I’m at a sunny Salamanca Market sizing up sun hats and thinking seedlings from Provenance Growers would make a good small present. But it’s just not Christmas. In Australia, to feel the true spirit of Christmas you’ve either got to be up before dawn, or wait til 10pm when it’s dark enough to see the lights. Christmas is a barbecue. It’s the summer solstice and the longest, languid days of the year when we need lights the least.

I’ve just had a call from a friend with bad news. I feel I must say a prayer although I don’t know exactly what a prayer is other than to contemplate the unspeakable tragedies of life that cannot be reasoned away; that rip into our souls, that make us change direction or stoically go on.

I will light a candle, turn on the fairy lights at midday and then invite the angels to carry away the pain of a year that cannot be undone. Because it’s Christmas, soon another New Year, and the light that twinkles in a child’s eye is precious.

First published in TasWeekend, December 17, 2016

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London Eye on South Bank, Xmas 2014. Photo: Hilary Burden
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London’s Oxford Circus from the top deck of the No.9 bus, Xmas 2014. Photo: Hilary Burden
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London’s Regent Street, Xmas 2014. Photo: Hilary Burden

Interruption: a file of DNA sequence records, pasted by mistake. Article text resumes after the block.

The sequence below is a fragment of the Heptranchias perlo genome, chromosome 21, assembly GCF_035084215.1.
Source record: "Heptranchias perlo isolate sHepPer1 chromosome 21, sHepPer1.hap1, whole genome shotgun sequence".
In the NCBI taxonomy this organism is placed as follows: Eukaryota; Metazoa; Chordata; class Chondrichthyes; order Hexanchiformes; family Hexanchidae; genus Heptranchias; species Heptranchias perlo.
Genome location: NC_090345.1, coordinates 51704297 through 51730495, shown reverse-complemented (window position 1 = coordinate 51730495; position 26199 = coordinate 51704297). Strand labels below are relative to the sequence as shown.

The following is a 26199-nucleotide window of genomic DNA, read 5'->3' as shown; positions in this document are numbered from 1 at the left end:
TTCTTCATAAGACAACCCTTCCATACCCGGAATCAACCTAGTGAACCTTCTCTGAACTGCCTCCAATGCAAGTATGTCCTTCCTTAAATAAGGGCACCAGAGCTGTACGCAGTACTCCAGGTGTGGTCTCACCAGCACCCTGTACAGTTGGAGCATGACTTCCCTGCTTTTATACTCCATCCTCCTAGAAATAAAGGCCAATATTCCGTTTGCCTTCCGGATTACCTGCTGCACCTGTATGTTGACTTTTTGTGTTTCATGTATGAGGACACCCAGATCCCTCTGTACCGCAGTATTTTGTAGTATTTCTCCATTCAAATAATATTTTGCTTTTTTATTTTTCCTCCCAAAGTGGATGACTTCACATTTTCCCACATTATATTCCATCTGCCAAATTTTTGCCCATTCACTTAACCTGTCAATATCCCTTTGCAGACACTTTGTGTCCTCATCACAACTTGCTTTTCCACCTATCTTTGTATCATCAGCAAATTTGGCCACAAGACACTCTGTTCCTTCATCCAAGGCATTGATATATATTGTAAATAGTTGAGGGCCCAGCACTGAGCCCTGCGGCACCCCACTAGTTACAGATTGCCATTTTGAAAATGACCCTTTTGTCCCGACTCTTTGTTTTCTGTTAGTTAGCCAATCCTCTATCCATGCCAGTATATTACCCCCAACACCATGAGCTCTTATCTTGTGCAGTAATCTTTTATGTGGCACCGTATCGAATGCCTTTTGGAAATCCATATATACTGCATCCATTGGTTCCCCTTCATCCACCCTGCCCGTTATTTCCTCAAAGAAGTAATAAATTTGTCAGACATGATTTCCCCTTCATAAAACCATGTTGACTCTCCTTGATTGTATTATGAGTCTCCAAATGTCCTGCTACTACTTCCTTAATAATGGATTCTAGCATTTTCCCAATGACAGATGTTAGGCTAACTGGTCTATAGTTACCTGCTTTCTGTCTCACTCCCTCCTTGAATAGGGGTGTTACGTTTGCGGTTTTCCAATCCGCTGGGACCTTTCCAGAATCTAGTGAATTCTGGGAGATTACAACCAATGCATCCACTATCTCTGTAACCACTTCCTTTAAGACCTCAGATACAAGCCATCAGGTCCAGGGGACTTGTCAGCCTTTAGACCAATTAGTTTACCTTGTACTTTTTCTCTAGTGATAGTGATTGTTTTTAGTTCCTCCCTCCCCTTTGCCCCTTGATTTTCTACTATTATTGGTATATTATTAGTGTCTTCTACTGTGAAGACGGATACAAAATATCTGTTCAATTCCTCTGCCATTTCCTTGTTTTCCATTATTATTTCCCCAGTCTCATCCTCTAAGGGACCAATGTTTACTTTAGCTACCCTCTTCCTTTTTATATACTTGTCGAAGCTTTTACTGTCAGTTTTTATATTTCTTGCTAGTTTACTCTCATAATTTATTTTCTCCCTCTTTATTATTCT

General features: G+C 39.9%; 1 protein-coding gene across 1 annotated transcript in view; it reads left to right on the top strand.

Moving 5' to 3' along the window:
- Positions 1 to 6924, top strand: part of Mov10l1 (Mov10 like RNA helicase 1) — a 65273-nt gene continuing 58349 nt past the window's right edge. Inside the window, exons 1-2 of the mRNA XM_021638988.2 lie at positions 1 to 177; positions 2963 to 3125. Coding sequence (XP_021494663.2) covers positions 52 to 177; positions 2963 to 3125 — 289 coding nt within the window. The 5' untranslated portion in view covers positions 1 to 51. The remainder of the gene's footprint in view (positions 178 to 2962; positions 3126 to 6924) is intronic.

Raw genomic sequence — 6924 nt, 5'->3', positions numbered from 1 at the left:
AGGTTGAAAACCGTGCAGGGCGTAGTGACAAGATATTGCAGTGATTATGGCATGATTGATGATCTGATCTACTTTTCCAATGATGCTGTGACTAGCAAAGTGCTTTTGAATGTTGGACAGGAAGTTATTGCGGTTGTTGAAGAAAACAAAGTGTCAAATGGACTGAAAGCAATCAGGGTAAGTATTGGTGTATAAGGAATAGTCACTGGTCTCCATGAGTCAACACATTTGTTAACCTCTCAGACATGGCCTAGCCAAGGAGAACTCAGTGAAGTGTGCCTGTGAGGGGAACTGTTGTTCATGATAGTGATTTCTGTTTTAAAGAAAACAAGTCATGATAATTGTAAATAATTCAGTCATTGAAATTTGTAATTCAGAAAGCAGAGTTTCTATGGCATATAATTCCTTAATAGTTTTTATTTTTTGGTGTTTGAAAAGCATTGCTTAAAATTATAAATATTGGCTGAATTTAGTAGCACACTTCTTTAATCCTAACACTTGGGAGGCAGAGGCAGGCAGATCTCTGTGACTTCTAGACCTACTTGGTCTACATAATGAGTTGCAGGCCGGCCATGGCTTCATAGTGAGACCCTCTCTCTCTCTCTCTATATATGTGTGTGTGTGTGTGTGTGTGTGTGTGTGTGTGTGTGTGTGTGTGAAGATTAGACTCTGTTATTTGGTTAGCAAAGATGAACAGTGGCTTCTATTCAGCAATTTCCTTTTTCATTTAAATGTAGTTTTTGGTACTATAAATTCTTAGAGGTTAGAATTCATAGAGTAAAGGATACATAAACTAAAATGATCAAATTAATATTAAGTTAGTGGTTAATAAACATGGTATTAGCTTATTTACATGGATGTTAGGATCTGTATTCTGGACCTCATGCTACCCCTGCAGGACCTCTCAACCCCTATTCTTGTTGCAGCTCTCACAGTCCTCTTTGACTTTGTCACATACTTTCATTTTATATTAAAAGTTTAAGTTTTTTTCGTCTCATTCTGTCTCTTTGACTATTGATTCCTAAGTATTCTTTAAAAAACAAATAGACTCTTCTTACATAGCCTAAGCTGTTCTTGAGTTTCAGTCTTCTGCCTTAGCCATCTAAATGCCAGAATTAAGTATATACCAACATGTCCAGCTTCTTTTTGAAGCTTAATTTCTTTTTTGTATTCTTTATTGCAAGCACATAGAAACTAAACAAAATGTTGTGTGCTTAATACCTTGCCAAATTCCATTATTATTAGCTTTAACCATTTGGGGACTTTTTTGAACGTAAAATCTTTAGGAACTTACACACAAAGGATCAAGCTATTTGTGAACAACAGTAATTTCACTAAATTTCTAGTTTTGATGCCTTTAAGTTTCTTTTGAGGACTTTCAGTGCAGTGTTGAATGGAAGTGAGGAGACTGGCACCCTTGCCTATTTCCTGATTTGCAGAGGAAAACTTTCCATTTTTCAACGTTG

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London’s Covent Garden, Xmas 2014. Photo: Hilary Burden 
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Beware the angry gardener

Wild rose by the roadside

Gardeners aren’t usually the angry type. But I’ve met a few lately – in particular, a friend living high overlooking the Huon is concerned about the suburbanization of where she lives. Her anger is at odds with the peaceful nature of a dedicated plantswoman.

Another, who’s 80 something, is practising the burning of “bureaucratic bullshit” she encounters in her everyday life. She does so on bonfires and is seeking to broaden her cause, inviting the igniting of what she calls “bullshit bonfires” across the state.

Why do our elected representatives insist they are getting planning decisions right when instead they seem to enrage quiet women who nurture beauty? When gardeners get angry, government should listen.

Take the gutters in Bagdad. What’s behind this obsession with fitting urban street furniture into rural towns? What’s wrong with pulling over on the gravel strip when that’s the way it’s always been, and what puts the word country into countryside?

In the coastal villages of Orford, Bridport and Penguin, too, Tasmania’s holiday towns are being given the look of a commuter suburb.

In seaside Penguin, about 1300 people have signed a petition complaining to Central Coast council about new street furniture in the main street. There are dotted white lines, pavement markers, bollards, painted pedestrian islands made of concrete, yellow bumps in the road and median strips, all in the space of half a kilometre between the church at one end and library at the other.